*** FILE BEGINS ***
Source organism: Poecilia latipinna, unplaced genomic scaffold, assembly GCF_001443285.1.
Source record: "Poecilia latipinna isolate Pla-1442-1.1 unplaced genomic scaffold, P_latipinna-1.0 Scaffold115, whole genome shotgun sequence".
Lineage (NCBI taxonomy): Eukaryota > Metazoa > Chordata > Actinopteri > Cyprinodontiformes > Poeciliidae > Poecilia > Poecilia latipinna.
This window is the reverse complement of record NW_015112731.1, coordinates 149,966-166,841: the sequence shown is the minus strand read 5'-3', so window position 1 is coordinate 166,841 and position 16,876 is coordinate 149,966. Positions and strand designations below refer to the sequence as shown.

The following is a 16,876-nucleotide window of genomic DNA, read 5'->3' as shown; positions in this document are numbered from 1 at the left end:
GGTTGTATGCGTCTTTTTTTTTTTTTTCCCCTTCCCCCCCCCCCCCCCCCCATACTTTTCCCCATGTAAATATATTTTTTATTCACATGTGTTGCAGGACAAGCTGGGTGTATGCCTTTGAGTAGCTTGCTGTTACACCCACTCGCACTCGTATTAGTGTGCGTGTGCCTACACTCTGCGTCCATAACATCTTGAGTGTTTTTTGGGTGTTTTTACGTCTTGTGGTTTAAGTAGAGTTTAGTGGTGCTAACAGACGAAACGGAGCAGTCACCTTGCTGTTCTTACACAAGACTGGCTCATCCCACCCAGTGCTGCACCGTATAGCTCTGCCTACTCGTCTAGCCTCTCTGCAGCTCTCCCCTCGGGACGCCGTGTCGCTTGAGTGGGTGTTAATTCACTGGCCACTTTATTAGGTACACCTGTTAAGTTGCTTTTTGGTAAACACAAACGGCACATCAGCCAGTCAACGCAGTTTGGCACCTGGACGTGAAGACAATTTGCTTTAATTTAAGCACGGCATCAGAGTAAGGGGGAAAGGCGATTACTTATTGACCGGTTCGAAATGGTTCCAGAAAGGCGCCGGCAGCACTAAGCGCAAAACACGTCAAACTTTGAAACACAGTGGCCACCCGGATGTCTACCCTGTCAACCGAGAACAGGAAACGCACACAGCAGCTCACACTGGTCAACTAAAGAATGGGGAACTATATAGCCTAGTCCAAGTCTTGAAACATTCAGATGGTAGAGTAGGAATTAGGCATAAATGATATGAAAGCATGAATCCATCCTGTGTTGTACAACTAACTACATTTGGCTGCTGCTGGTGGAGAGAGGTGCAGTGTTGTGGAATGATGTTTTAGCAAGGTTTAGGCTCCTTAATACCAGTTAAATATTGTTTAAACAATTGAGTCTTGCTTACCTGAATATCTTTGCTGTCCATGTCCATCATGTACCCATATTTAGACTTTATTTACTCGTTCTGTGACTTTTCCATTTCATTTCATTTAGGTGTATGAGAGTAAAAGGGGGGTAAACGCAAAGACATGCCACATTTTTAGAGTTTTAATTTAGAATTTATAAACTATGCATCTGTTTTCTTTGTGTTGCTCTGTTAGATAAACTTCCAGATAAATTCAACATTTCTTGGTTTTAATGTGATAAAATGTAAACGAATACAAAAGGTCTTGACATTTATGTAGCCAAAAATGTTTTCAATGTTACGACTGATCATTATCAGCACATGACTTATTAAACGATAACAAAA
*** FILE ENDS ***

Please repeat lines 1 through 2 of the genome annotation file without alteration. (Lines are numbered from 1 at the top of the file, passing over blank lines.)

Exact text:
Source organism: Poecilia latipinna, unplaced genomic scaffold, assembly GCF_001443285.1.
Source record: "Poecilia latipinna isolate Pla-1442-1.1 unplaced genomic scaffold, P_latipinna-1.0 Scaffold115, whole genome shotgun sequence".